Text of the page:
On Sunday night, an eerie red moon will be visible across much of the world thanks to a rare total lunar eclipse.
Beginning at 10.27pm ET on Sunday, the Earth will sit between the moon and the sun, and the moon will begin passing into the Earth’s shadow for a partial eclipse. By 11.29pm ET, the moon will be moving into the darkest part of the Earth’s shadow, called the umbra, and the total eclipse will begin, lasting just over an hour.
Light travels in waves, and different-coloured light has different wavelengths. Higher frequency blue and violet light has a shorter wavelength, and is scattered more easily by particles in the atmosphere. Meanwhile, lower frequency can more easily pass through the atmosphere unbothered.
During an eclipse, the only sunlight reaching the moon will be on the red end of the spectrum, giving the so-called “Blood Moon” its distinctive hue.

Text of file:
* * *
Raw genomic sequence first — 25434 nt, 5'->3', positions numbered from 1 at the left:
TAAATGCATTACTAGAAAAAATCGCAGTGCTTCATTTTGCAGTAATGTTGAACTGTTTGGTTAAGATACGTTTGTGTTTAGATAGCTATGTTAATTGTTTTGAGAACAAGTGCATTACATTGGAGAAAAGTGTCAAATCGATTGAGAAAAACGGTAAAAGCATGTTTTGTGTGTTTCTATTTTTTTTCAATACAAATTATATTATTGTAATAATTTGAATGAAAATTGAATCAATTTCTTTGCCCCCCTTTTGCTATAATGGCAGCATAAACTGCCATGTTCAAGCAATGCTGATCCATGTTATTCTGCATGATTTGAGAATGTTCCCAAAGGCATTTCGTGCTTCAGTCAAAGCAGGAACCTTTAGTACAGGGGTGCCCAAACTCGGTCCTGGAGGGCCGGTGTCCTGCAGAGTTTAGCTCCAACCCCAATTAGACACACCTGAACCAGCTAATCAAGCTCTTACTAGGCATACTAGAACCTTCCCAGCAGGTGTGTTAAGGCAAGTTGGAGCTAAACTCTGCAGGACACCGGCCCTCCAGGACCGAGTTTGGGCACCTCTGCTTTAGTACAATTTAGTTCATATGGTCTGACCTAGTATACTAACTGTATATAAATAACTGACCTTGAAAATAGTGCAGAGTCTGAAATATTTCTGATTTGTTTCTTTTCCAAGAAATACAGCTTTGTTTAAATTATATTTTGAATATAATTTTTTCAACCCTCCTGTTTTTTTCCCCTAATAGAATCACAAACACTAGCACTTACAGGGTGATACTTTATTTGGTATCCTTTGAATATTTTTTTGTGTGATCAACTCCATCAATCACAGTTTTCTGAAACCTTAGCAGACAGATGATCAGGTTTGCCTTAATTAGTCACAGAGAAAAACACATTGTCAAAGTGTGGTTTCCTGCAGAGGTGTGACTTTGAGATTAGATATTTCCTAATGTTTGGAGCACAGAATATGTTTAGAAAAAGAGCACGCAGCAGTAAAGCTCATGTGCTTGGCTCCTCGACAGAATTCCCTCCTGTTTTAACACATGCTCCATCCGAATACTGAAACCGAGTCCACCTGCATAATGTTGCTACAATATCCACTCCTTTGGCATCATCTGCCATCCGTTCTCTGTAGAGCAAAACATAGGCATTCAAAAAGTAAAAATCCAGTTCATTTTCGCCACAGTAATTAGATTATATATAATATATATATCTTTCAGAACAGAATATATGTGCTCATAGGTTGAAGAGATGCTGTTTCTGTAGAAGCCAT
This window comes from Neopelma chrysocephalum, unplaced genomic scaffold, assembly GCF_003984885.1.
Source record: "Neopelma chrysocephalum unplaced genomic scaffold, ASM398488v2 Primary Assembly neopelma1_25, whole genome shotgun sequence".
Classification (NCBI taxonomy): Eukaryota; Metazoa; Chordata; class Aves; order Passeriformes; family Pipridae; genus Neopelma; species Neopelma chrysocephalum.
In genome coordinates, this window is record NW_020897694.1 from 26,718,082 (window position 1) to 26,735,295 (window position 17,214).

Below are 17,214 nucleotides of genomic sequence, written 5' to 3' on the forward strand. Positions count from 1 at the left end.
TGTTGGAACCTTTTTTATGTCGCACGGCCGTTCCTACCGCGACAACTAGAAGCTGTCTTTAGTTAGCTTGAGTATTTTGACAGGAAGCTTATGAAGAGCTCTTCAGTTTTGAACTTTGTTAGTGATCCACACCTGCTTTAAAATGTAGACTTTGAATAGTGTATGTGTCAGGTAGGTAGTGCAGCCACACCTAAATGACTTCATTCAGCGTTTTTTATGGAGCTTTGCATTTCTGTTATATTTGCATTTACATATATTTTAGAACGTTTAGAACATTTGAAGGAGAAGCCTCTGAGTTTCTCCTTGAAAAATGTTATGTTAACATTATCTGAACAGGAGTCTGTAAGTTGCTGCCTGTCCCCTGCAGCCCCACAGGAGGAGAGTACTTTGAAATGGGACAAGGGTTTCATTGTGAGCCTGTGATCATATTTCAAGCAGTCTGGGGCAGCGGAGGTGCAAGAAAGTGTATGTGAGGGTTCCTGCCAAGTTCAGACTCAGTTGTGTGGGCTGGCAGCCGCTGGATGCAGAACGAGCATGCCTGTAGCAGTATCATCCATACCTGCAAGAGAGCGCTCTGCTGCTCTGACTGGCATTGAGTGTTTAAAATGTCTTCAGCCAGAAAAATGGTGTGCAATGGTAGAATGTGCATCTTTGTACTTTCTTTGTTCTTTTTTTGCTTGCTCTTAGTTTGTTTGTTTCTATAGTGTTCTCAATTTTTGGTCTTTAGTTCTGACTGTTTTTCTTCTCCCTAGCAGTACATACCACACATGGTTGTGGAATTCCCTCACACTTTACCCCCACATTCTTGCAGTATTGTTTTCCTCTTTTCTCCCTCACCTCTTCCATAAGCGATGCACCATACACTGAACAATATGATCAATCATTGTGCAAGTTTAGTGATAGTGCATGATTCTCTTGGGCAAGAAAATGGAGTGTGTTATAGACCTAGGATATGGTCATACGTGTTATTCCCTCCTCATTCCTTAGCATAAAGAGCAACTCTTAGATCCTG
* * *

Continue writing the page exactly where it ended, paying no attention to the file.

“The more dust or clouds in Earth’s atmosphere during the eclipse, the redder the Moon will appear,” according to NASA. “It’s as if all the world’s sunrises and sunsets are projected onto the Moon.”
The red moon should be visible by the naked eye in most of North America, South America, Africa, and Europe. Though those living near bright lights and tall buildings will have a harder time getting a glimpse.
The moon will appear red because of something called Rayleigh scattering, the same process that makes the sky blue and sunsets red.
“That’s the great thing about lunar eclipses is that you require no other gear other than a passion and interest in being outside and a clear horizon,” Noah Petro, chief of Nasa’s Planetary Geology, Geophysics and Geochemistry Lab, told CNN.
Those without a clear view can always stream the action on NASA’s YouTube feed.
The astro-curious should act quickly if they want to see the red moon.
The next total lunar eclipse will occur on 8 November, and then we’ll have to wait until March 2025 to see one again.